Career: 1995–1999 • During the mid-1990s, Portman had roles in the films Heat, Everyone Says I Love You and Mars Attacks!, as well as a major role in Beautiful Girls. She was the first choice to play Juliet in William Shakespeare’s Romeo + Juliet, but producers felt her age wasn’t suitable. In 1997, Portman played the role of Anne Frank in a Broadway adaptation of The Diary of Anne Frank. She initially turned down the lead role in the film Anywhere but Here after learning it would involve a sex scene, but director Wayne Wang and actress Susan Sarandon demanded a rewrite of the script; Portman was shown a new draft, and she joined the project. The film opened in late 1999, and she received a Golden Globe nomination for Best Supporting Actress for her role as Ann August. Critic Mary Elizabeth Williams of Salon called Portman “astonishing” and said that “[u]nlike any number of actresses her age, she’s neither too maudlin nor too plucky.” In the late 1990s, Portman was cast as Padmé Amidala in the Star Wars prequel trilogy. The first part, The Phantom Menace, opened in early 1999. She then signed on to play the lead role of a teenaged mother in Where the Heart Is.
Career: 2000–2005 • After filming Where the Heart Is, Portman moved into the dorms of Harvard University to pursue her bachelor’s degree in psychology. She said in a 1999 interview that, with the exception of the Star Wars prequels, she would not act for the next four years in order to concentrate on studying. During the summer break from June to September 2000, Portman filmed Star Wars Episode II: Attack of the Clones in Sydney, along with additional production in London. In July 2001, Portman opened in New York City’s Public Theater production of Chekhov’s The Seagull, directed by Mike Nichols; she played the role of Nina alongside Meryl Streep, Kevin Kline, and Philip Seymour Hoffman. The play opened at the Delacorte Theater in Central Park. That same year, she was one of many celebrities who made cameo appearances in the 2002 comedy Zoolander. Portman was cast in a small role in the film Cold Mountain alongside Jude Law and Nicole Kidman.
In 2004, Portman appeared in the independent movies Garden State and Closer. Garden State was an official selection of the Sundance Film Festival and won Best First Feature at the Independent Spirit Awards. Her performance as Alice in Closer saw Portman win a Supporting Actress Golden Globe as well as a nomination for the Academy Award for Best Supporting Actress nomination.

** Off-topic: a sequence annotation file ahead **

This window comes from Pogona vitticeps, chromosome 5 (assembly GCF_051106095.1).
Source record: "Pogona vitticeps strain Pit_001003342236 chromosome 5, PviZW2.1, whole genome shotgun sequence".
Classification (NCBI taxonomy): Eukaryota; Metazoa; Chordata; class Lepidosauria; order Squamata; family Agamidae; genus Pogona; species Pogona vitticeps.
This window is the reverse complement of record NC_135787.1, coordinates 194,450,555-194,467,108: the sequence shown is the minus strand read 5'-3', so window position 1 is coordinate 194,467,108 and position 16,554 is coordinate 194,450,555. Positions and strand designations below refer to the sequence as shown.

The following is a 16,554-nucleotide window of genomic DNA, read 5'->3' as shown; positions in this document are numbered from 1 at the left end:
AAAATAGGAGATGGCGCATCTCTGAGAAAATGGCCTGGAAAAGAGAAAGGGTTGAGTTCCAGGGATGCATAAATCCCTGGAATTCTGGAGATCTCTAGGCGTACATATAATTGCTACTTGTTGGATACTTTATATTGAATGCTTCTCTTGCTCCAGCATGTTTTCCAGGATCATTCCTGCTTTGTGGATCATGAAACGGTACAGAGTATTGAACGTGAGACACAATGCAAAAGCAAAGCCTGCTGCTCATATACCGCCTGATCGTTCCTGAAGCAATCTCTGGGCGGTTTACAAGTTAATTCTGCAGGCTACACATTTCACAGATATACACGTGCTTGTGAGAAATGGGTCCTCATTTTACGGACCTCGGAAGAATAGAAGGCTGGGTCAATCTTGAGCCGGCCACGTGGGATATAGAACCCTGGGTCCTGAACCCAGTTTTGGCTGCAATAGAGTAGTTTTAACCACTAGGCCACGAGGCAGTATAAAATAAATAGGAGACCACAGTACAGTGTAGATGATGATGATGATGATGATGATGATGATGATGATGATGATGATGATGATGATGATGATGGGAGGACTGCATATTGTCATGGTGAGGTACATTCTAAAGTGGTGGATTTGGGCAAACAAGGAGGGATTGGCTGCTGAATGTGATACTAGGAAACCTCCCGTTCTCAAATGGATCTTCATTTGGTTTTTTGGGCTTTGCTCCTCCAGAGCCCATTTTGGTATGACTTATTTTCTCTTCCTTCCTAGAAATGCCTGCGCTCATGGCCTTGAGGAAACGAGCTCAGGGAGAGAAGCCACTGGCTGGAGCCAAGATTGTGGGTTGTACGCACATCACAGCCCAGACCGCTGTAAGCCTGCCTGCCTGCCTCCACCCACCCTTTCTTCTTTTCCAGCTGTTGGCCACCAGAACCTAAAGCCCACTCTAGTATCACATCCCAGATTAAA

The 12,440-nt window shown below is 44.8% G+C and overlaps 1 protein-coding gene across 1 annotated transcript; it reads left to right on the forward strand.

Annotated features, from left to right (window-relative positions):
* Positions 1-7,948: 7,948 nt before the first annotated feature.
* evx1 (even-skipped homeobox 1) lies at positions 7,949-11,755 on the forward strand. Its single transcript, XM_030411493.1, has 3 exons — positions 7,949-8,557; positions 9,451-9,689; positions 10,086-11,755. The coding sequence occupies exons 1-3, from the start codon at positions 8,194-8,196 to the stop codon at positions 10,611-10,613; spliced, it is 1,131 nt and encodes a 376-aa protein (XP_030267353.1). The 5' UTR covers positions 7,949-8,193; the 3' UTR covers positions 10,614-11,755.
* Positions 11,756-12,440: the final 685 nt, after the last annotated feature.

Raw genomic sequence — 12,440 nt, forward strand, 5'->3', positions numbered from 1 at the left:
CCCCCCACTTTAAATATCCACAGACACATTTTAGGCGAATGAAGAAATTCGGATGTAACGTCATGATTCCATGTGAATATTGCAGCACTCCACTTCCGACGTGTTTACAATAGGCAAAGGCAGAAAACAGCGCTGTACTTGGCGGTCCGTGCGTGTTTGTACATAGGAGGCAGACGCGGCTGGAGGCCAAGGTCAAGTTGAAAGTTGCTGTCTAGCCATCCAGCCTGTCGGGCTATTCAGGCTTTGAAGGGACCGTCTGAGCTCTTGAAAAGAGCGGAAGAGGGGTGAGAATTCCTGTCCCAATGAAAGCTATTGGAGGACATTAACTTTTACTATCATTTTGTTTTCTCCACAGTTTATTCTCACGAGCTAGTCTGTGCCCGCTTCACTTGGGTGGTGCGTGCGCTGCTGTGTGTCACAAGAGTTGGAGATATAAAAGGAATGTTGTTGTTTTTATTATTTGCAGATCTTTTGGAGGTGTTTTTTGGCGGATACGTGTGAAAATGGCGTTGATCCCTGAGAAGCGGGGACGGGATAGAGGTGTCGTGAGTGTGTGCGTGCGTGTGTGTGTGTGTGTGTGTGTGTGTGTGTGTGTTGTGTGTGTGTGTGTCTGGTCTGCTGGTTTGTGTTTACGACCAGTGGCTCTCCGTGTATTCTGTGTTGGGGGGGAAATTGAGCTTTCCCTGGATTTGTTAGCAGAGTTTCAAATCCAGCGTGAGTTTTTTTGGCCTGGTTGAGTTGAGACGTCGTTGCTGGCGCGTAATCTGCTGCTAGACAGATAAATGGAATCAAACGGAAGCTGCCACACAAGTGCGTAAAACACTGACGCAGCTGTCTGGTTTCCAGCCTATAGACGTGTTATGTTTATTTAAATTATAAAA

The final Star Wars prequel, Star Wars Episode III: Revenge of the Sith was released on May 19, 2005. The film was the highest grossing domestic film of the year and was voted Favorite Motion Picture at the People’s Choice Awards. Also in 2005, Portman filmed Free Zone and director Miloš Forman’s Goya’s Ghosts. Forman had not seen any of her work but thought she looked like a Goya painting, so he requested a meeting.
Career: 2006–present • Portman appeared on Saturday Night Live on March 4, 2006, hosting the show with musical guest Fall Out Boy and special guest star Dennis Haysbert. In a SNL Digital Short, she portrays herself as an angry gangsta rapper (with Andy Samberg as her Flavor Flav-esque partner in Viking garb) during a faux-interview with Chris Parnell, saying she cheated at Harvard University while high on pot and cocaine. The song, titled “Natalie’s Rap,” was released – alongside other sketches from the show – in 2009 on Incredibad, an album by the Lonely Island. In another sketch, she portrays a student named Rebecca Hershlag (her actual surname) attending a Bar Mitzvah, and in an installment of the recurring sketch The Needlers (also known as Sally and Dan, The Couple That Should Be Divorced), plays a fertility specialist (her father’s profession).
V for Vendetta opened in early 2006. Portman portrayed Evey Hammond, a young woman who is saved from the secret police by the main character, V. Portman worked with a voice coach for the role, learning to speak with an English accent, and she famously had her head shaved.
Portman has commented on V for Vendetta’s political relevance and mentioned that her character, who joins an underground anti-government group, is “often bad and does things that you don’t like” and that “being from Israel was a reason I wanted to do this because terrorism and violence are such a daily part of my conversations since I was little.” She said the film “doesn’t make clear good or bad statements. It respects the audience enough to take away their own opinion”.
Both Goya’s Ghosts and Free Zone received limited releases in 2006. Portman starred in the children’s film Mr. Magorium’s Wonder Emporium, which began filming in April 2006 and was released in November 2007; she has said that she was “excited to do a kids’ movie.” In late 2006, Portman filmed The Other Boleyn Girl, a historical drama in which she plays Anne Boleyn; Eric Bana and Scarlett Johansson co-starred. She was named one of the hottest women of film and TV by Blender Magazine.